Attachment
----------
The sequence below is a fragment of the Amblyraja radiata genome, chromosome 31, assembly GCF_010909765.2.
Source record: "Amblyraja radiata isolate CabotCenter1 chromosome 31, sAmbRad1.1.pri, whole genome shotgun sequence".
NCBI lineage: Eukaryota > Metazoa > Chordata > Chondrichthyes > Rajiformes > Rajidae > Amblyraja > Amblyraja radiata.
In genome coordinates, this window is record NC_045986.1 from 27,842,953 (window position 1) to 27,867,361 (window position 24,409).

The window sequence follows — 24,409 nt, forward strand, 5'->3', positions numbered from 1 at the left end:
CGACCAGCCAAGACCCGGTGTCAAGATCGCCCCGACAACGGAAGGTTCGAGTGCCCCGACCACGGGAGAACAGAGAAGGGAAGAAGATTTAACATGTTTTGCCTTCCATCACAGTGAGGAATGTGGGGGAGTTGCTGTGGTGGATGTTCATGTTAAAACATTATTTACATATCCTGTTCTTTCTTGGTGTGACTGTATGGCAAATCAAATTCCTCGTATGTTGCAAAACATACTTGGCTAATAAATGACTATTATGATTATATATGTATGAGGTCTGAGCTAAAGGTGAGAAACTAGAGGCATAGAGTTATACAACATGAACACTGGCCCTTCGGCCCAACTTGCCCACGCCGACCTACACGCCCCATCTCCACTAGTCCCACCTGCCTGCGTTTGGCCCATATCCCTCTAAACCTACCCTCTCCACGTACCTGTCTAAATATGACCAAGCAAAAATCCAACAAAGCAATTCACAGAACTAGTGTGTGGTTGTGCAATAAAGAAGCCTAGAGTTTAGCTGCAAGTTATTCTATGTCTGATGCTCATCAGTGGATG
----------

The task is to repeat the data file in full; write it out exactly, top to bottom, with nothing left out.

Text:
The sequence below is a fragment of the Amblyraja radiata genome, chromosome 31, assembly GCF_010909765.2.
Source record: "Amblyraja radiata isolate CabotCenter1 chromosome 31, sAmbRad1.1.pri, whole genome shotgun sequence".
NCBI lineage: Eukaryota > Metazoa > Chordata > Chondrichthyes > Rajiformes > Rajidae > Amblyraja > Amblyraja radiata.
In genome coordinates, this window is record NC_045986.1 from 27,842,953 (window position 1) to 27,867,361 (window position 24,409).

The window sequence follows — 24,409 nt, forward strand, 5'->3', positions numbered from 1 at the left end:
CGACCAGCCAAGACCCGGTGTCAAGATCGCCCCGACAACGGAAGGTTCGAGTGCCCCGACCACGGGAGAACAGAGAAGGGAAGAAGATTTAACATGTTTTGCCTTCCATCACAGTGAGGAATGTGGGGGAGTTGCTGTGGTGGATGTTCATGTTAAAACATTATTTACATATCCTGTTCTTTCTTGGTGTGACTGTATGGCAAATCAAATTCCTCGTATGTTGCAAAACATACTTGGCTAATAAATGACTATTATGATTATATATGTATGAGGTCTGAGCTAAAGGTGAGAAACTAGAGGCATAGAGTTATACAACATGAACACTGGCCCTTCGGCCCAACTTGCCCACGCCGACCTACACGCCCCATCTCCACTAGTCCCACCTGCCTGCGTTTGGCCCATATCCCTCTAAACCTACCCTCTCCACGTACCTGTCTAAATATGACCAAGCAAAAATCCAACAAAGCAATTCACAGAACTAGTGTGTGGTTGTGCAATAAAGAAGCCTAGAGTTTAGCTGCAAGTTATTCTATGTCTGATGCTCATCAGTGGATG